Decoupling Consciousness From Intelligence
In recent months I’ve noticed a few mentions of something that was at the heart of my theme for The Autist: decoupling consciousness from intelligence. One of the mentions was in Yuval Noah Harari’s new book 21 Lessons For The 21st Century.
Why should we be very worried about this decoupling? Well, there is one main reason. Modern human beings 100,000 years ago had millions of years of evolution behind them. Their conscious minds evolved in bodies, and those minds existed in vibrant, intense societies. Consciousness evolved to answer the problem of humanoid primates facing increasingly complex and difficult to understand behaviour. By using the self as an exemplar, individuals both understood others and made their societies far more effective and likely to survive. There was a strong evolutionary selection pressure in favour of consciousness.
Consciousness therefore exists in unavoidable synchrony with other human attributes: compassion, insight, and especially empathy. I would argue that empathy is in fact an inseparable part of human consciousness, unless absent through genetic illness or other rare factors (e.g. as in psychopaths). Our ability to feel the pain of another by imagining their personal experience is vital for human survival.
Human intelligence, then, exists only in parallel with insight, compassion and empathy, and that union comes about because our mental experience exists inside our own bodies. To use Nicholas Humphrey’s term, the experience is privatised. Because of compassion and empathy, human beings of 100,000 years ago and earlier healed and otherwise cared for their tribal kin; this we know from archaeological bone finds where serious injuries have healed over time. Chimpanzees show no empathy, and have for instance been observed eating meat from the still-living kills of their own kind. But because we understand the terrible consequences of pain, normal human beings in normal circumstances don’t do such things. (Of course, we can be trained to be sadistic by a process of dehumanisation, i.e. suppressing natural empathy, as in standard army training for soldiers.)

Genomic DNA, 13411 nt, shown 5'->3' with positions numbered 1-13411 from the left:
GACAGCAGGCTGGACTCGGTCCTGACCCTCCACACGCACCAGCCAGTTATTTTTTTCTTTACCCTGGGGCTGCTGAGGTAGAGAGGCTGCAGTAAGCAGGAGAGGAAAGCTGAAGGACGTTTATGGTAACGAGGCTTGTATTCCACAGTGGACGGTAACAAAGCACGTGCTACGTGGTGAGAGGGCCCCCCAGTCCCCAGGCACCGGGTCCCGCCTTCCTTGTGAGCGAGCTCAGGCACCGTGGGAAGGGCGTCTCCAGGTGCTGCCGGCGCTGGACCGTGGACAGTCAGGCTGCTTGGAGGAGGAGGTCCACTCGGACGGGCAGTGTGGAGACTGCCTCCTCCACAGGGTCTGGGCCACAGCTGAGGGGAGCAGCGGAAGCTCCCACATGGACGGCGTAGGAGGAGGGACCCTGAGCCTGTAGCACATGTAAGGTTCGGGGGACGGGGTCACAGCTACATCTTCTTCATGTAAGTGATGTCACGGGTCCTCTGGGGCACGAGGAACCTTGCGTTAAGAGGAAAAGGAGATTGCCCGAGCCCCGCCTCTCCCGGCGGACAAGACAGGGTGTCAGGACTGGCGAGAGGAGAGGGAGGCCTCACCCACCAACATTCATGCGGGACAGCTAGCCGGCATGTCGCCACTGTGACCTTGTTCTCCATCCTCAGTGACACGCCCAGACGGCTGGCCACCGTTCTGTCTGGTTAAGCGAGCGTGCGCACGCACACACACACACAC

AI by contrast exists as isolated abstract structures. Algorithms do not have a body. You can put a primitive AI inside a robot body, but its sensory equipment is a minuscule fraction of what we have, and at a much lower resolution. But it is with AIs and algorithms that the real danger lies, not in some robot apocalypse.
My new novel The Autist extrapolates from where we are now. Unlike Zeug the solitary AI android of my novel Beautiful Intelligence, or the society of bi entities created by Manfred Klee in the same work, in The Autist I wanted to write about something much more terrifying. An AI without a body cannot be conscious. Such an entity is a partial model of the world lacking all our natural humane attributes. It is intelligence alone, without insight, compassion, empathy. It exists as a remorseless learning entity: all perception and no sensation. It can never understand human beings as we understand one another. It sees us as individual mathematical entities, or, in societies, as sociological aggregates.
I agree with Yuval Noah Harari when he says that the decoupling of consciousness from intelligence is one of the main three perils of the 21st century. We are creating isolated, abstract intelligences and we are giving them the power to control human beings through economics (which therefore means politics), and even via culture. To me, that does not seem wise. Perhaps we over-reached when we named ourselves sapiens.